|Is this really Holmgren's team? Defense drives Seahawks into 2nd round|
|Written by Admin|
|Sunday, 06 January 2008 11:49|
Wait, this is the Seahawks' defense? What in the name of Mike Holmgren is going on in Seattle?
The offensive maestro's 12th playoff run in 16 seasons as a head coach is being fueled by a swarming, frenetic defense that, when it's been on, has carried the Seahawks through a fourth consecutive NFC West title.
Seattle won that despite a skittish offensive line and 2005 MVP Shaun Alexander running to nowhere. Then Saturday: three sacks and 13 hits of previously perfect Todd Collins, plus two interceptions returned for touchdowns late beat the NFC's hottest team, the Washington Redskins, 35-14 in the wild-card game.
``As I've been telling everybody since I played football in the fourth grade, defense wins championships,'' Alexander said of a unit that has 43 sacks in Seattle's 11 wins - but just five sacks in its six losses.
``When your defense scores 14 points in a playoff game, you're going to have a chance to win.''
Matt Hasselbeck has gotten Seattle's national attention this season for setting team passing records. He'll get more this week before returning to Green Bay in the postseason for the first time since his ill-fated pronouncement of ``We want the ball and we're going to score!'' during the overtime coin toss in 2004.
But the Seahawks (11-6) wouldn't be in the divisional playoffs against the Packers (13-3) without their big-play defense, which is far better than the one they had while going to the Super Bowl two seasons ago.
Then, Alexander rushed for 1,880 yards and scored a league-record 28 touchdowns for the most prolific-scoring offense in the NFL. That defense was just trying to hold up its side of the team.
This one is carrying it.
``How we're going to get this thing done will be different than how we did it in 2005,'' Holmgren said as the playoffs began.
These Seahawks are getting it done everywhere. Up front, with pressurizing ends Patrick Kerney and Darryl Tapp and Pro Bowl middle linebacker Lofa Tatupu. Outside, with speedy Pro Bowler Julian Peterson. And in the back, with transformed cornerback Marcus Trufant and take-charge safeties Deon Grant and Brian Russell.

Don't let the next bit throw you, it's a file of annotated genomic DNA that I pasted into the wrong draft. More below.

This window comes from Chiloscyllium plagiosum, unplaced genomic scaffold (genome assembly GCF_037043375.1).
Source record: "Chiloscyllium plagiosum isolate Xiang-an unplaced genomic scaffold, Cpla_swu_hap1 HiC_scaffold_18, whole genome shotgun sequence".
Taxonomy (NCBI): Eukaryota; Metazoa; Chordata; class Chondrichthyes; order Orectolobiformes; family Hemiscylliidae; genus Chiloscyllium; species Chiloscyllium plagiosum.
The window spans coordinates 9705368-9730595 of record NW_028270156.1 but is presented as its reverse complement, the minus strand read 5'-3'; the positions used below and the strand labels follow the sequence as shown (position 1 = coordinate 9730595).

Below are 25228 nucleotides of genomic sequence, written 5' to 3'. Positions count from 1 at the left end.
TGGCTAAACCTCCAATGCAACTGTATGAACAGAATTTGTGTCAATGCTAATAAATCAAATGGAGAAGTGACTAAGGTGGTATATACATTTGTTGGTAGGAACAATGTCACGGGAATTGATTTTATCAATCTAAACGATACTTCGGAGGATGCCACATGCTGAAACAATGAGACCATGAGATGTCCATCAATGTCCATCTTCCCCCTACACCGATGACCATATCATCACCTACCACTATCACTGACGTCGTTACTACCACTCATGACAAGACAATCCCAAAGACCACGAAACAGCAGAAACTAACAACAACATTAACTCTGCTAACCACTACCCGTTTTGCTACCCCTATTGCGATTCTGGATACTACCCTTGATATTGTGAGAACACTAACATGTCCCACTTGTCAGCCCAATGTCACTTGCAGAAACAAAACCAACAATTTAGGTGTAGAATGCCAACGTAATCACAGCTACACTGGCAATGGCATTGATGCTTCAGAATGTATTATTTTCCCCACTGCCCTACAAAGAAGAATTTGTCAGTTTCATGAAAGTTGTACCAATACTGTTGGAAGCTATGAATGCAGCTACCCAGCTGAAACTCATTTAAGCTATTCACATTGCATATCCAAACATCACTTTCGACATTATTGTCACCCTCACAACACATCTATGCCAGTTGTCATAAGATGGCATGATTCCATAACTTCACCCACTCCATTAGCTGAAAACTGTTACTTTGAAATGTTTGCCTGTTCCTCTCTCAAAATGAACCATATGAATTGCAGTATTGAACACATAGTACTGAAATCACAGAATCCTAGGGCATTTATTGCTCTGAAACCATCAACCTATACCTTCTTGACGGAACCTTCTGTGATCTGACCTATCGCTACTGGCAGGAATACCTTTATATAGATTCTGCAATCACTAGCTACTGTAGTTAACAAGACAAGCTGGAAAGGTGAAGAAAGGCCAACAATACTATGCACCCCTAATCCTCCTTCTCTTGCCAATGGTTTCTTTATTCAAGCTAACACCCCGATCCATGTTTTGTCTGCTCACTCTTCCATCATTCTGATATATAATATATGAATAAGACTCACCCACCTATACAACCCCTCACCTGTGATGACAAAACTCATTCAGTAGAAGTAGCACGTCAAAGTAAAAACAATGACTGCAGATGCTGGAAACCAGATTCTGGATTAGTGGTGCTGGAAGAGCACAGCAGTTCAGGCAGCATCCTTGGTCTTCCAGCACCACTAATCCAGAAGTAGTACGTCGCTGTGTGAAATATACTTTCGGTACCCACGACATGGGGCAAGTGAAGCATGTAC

They - not Hasselbeck - seized the game from the Redskins, who had won four straight. Tapp stuffed Clinton Portis on third-and-1. Then Kerney drilled Mike Sellers on a fourth-and-1. Washington was 5-for-21 trying to convert on third and fourth downs and didn't score until the fourth quarter.
After Hasselbeck threw the first of two, forced interceptions of the final period and Seattle botched a short kickoff into another turnover deep in its own end, catalyst Kerney took over.
The runner-up in the NFL with 14 1/2 sacks this season hit Collins on consecutive pass plays with Seattle about to fall behind 21-13. He forced Washington to settle for a 30-yard field goal, which Shaun Suisham missed to irrevocably change the game's momentum.
The Seahawks soared from facing the end of their season to 21 unanswered points over the game's final six minutes.
``That's what the playoffs are all about. When it's time for you to come up big how are you going to show up?'' said Grant, signed as free agent along with Kerney and Russell before the season to make the plays that previous Seattle defenses used to wait for the offense to make.
The muscle-bound, 6-foot-5 and 272-pound Kerney has been showing up even bigger than that en route to his second Pro Bowl. His latest domination came despite the Redskins double- and triple-teaming him.
``I came into this game expecting that, I know that's going to happen,'' Kerney said, flatly. ``And I expect the same thing to happen this week.''
After Hasselbeck rebounded for his only touchdown pass to put Seattle back up 21-14, Trufant followed an out-and-up route that Washington's Santana Moss gave up on. The first-time Pro Bowler intercepted the looping pass, then zigzagged past the stunned Redskins for a 78-yard touchdown. The longest interception return in Seattle's postseason history made it 28-14.
By the time nickel back Jordan Babineaux made yet another big play, a 57-yard TD return of another interception by Collins, Holmgren was already thinking of another trip down his favorite street, Mike Holmgren Way, in Green Bay.
``When it gets bleak, you hang in there, you keep fighting. And this team has done that better than any team I've ever had,'' Holmgren said.
That grit comes from a defense that may be as good as any Holmgren has ever had.